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Teachers struggle to care for turtles, tortoises and other class pets during pandemic

Megan Henry, The Columbus Dispatch on

Published in Cats & Dogs News

COLUMBUS, Ohio — As teachers pivoted to online learning last school year, some faced a unique challenge: What would happen to their class pets?

Central Ohio teachers scrambled to find surrogate homes for their turtles, bearded dragons and other class pets last spring and, in some cases, again over the summer.

“Those are some of the pandemic things people don’t think about,” said Katie Guehl, a fourth-grade teacher at Indian Run Elementary School in Dublin.

She has had her class pet, Daphne Phyllis, a red-eared slider turtle for almost 20 years.

“She is a little staple,” Guehl said of the roughly 25- to 30-year-old turtle named by her students after studying mythology. “The kids know her and … are excited to befriend her. They may not remember my math lesson at the end of the day, but they’ll remember feeding the turtle.”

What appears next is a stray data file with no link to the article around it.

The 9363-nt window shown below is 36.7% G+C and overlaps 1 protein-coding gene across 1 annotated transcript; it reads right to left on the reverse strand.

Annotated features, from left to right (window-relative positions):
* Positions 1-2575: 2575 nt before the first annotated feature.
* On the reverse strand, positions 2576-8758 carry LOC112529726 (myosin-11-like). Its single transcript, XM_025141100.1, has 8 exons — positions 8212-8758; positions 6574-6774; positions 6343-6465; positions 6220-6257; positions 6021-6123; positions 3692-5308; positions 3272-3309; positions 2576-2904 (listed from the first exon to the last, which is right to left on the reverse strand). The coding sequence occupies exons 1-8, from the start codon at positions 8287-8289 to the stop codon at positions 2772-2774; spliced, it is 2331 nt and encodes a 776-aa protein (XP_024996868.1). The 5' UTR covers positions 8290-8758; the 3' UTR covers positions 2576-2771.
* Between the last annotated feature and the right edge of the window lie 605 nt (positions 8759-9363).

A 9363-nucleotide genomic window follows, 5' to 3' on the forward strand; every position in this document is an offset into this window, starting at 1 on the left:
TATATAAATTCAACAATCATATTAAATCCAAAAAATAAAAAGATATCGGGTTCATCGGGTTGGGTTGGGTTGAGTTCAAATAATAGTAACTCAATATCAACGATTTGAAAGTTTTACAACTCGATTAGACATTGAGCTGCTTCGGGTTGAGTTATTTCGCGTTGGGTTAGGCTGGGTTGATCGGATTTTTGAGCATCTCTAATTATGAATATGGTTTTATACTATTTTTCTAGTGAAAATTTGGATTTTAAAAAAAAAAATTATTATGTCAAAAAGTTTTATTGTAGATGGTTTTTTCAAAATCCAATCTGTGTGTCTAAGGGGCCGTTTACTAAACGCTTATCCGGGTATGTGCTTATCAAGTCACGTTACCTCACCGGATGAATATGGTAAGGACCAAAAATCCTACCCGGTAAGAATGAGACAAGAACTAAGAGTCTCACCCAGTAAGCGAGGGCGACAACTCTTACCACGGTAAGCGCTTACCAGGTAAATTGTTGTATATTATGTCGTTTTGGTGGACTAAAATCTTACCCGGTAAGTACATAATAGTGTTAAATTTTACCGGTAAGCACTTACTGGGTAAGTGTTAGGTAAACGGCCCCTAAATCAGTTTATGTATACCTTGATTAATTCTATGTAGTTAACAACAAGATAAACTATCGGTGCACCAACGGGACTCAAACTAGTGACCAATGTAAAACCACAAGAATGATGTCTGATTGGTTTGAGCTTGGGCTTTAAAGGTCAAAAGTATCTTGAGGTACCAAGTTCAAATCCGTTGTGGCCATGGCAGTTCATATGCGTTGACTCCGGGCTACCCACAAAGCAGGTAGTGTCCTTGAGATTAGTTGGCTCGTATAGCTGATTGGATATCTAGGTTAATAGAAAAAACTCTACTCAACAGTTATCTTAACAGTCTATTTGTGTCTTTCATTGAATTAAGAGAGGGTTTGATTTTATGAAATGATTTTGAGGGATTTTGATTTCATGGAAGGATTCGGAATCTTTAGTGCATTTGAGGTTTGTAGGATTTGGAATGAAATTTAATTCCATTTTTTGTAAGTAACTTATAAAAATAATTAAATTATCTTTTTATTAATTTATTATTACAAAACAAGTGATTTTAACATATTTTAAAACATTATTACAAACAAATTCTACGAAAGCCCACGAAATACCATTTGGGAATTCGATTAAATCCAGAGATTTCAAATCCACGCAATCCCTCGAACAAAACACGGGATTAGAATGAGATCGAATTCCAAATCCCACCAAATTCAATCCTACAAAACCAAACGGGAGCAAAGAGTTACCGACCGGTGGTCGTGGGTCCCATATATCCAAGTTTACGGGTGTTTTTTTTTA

When COVID-19 shuttered schools in March 2020, Daphne Phyllis went between the houses of two students during the spring and summer months.


Guehl, who is still teaching students remotely because of parent requests, brought Daphne Phyllis back to the classroom this past fall and starts every school day by wheeling her laptop on a cart right up to the tank.

“Class pets are definitely more fun when you have the children in the room,” said Guehl, who has been teaching for 24 years.

Tortoise on the loose

When schools closed last spring, Rich Ladowitz, a biology and environmental science teacher at Reynoldsburg High School, remembers thinking, "What are we going to do with Mya?”


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